Royal Canadian Mounted Police
Symbol of the Government of Canada

Air Services

Pilatus PC-12

Quick Facts

The RCMP is one of the largest fleet operators in Canada.

The RCMP maintains 19 Air Sections and currently employs 150 people throughout the country, including 78 pilots and 49 aircraft maintenance engineers & avionics technicians.

The Air Services Fleet includes fixed and rotary wing aircraft, all of which have been selected to meet specific needs of our organization:

  • 3 Cessna Caravans
  • 2 De Havilland Twin Otters
  • 2 Eurocopter EC 120Bs
  • 8 Eurocopter AS 350B3s
  • 15 Pilatus PC-12s
  • 1 Piaggo Avanti P180
  • 10 Cessna

Mission Statement

The Air Services Branch will provide a safe, effective and cost efficientair service to the Royal Canadian Mounted Police in support of its role to maintain peace and security for our nation by:

  • Applying the highest principles of Aviation Safety;
  • Providing a professional and well trained group of pilots and technicians;
  • Ensuring cost effective use of available resources.

Overview

The first priority of Air Services is to provide air support and assistance to operational personnel. This includes northern and regional patrols; transporting personnel, prisoners and supplies; and carrying out searches.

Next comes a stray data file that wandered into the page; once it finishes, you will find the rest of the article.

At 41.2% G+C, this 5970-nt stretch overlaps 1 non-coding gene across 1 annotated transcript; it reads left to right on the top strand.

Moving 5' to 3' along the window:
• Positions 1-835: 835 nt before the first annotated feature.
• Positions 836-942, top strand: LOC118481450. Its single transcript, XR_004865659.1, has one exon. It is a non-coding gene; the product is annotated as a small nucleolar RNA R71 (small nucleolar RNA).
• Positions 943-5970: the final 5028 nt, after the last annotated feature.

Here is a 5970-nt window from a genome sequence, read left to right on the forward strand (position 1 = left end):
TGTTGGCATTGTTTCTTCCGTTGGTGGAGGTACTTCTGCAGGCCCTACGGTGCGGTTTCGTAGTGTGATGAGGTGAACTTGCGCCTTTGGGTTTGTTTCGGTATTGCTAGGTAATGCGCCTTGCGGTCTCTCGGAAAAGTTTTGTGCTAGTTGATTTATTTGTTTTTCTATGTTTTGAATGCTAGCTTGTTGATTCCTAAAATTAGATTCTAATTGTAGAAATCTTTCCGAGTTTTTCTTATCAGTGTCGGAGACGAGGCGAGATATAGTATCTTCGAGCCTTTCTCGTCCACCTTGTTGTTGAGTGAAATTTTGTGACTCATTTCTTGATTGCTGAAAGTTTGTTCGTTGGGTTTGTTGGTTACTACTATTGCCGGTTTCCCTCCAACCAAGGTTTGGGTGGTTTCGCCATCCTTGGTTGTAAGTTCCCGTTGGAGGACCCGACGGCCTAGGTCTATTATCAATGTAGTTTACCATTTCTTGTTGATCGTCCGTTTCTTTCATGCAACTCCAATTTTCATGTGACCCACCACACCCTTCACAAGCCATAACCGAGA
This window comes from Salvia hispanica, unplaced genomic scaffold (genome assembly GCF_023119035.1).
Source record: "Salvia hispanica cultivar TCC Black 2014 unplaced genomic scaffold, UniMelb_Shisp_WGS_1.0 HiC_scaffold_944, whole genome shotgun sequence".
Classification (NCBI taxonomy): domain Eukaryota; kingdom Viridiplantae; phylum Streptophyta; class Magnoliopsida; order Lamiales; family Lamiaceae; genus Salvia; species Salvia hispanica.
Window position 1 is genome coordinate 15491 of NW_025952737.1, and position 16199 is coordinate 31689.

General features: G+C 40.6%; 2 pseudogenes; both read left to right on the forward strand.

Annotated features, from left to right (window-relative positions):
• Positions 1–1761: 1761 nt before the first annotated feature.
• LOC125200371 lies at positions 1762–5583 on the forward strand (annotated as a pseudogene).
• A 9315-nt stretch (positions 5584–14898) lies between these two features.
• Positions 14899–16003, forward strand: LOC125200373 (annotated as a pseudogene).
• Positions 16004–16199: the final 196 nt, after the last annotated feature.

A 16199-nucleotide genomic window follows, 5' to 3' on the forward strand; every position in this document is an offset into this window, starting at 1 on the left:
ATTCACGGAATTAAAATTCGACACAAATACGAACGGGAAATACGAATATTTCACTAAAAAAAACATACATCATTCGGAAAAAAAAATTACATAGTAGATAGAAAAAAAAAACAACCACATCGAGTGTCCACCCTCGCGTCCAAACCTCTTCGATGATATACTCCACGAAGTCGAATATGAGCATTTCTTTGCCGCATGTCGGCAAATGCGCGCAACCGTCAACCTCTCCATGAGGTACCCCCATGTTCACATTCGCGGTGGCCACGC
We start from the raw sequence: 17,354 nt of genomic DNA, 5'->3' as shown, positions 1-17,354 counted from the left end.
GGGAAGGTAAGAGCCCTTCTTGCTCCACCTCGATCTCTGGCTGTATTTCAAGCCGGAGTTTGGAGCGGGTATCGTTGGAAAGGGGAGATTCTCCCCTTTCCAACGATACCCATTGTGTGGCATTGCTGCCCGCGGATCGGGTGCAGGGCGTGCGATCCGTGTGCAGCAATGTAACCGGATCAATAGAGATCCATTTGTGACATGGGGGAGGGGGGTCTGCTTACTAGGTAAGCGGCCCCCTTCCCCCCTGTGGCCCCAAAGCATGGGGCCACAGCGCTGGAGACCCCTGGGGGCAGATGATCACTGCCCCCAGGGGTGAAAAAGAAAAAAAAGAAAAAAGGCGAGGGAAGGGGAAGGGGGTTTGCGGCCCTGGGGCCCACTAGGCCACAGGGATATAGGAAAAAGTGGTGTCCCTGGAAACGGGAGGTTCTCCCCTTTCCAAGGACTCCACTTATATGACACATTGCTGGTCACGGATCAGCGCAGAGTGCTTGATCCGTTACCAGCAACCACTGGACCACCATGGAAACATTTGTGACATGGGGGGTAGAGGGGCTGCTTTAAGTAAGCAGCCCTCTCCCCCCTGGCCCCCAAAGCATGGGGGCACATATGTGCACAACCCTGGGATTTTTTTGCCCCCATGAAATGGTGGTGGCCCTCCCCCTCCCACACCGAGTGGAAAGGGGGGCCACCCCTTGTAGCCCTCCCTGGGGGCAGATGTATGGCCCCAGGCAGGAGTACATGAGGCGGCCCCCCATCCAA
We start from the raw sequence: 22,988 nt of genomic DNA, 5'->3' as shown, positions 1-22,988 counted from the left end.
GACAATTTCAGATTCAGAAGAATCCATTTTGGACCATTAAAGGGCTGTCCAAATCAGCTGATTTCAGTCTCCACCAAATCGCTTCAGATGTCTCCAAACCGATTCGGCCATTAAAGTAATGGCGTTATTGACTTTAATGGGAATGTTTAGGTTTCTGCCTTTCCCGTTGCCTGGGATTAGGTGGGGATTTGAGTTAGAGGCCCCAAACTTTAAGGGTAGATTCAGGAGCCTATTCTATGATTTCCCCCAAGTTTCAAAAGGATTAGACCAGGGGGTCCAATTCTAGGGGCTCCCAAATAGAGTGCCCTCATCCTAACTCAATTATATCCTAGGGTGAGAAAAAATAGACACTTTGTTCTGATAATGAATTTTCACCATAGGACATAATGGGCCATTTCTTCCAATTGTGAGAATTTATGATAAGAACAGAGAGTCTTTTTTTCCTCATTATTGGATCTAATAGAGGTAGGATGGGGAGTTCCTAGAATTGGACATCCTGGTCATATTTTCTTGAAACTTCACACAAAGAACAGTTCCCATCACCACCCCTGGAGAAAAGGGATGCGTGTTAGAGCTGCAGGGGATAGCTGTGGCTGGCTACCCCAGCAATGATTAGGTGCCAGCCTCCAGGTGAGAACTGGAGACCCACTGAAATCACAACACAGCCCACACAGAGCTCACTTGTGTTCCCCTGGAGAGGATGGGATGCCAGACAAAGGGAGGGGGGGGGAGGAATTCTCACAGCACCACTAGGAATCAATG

An Officer oversees the entire Air Services operation from HQ Ottawa. The corporate structure of Air Services includes a team of Chief Fixed and Rotary Wing Pilots, a Training Officer, Safety Officer and Chief Aircraft Maintenance Engineer.

To ensure it has an efficient, cost effective and safe fleet of aircraft to support police operations, RCMP Air Services has adopted a fleet modernization or evergreen plan. Cost, opportunity, service records, age and technology updates are key factors in the evergreen plan. Typically, each aircraft is replaced after seven years of use or approximately 7,000 flight hours.

History

RCMP Air Services got its start in April 1937, with four twin-engine bi-planes and eight regular member pilots. The planes, de Havilland Dragonflies with blue fuselages and yellow wings, were equipped with two-way radios and had a maximum range of more than 950 kilometres.

The new air section was temporarily housed in Downsview, Ontario. In July 1937, the Aviation Section moved to Moncton, New Brunswick. In 1939, the Dragonflies and their pilots were transferred to the RCAF for the duration of World War II, which left the Force with only one aircraft, a Norseman.

In 1946, more aircraft were acquired by the RCMP including an ex-RCAF Grumman Goose. The first helicopter, a Bell 212, was added to the fleet in 1971.

Today, RCMP Air Services has over 30 operational aircraft, and employs pilots, aircraft maintenance engineers, flight coordinators as well as purchasers, quality assurance and support personnel.

Career Opportunities

The flexibility in using a coordinated pool group of professional and well-trained pilots and technicians minimizes the effects of vacancies and produces an economic air support operation.

For fixed wing pilots - a commercial pilots licence with a valid instrument rating and a minimum of 3,000 hours flight experience including turbine and pressurized experience is required.

For rotary wing pilots - a commercial pilots licence and a minimum of 3,000 hours flight experience, preferably including time on turbine such as the AS 350B3 helicopters is required.

Aircraft Maintenance Engineers and Avionics Engineers must meet the technical qualifications of the position.

For more information, please visit Careers.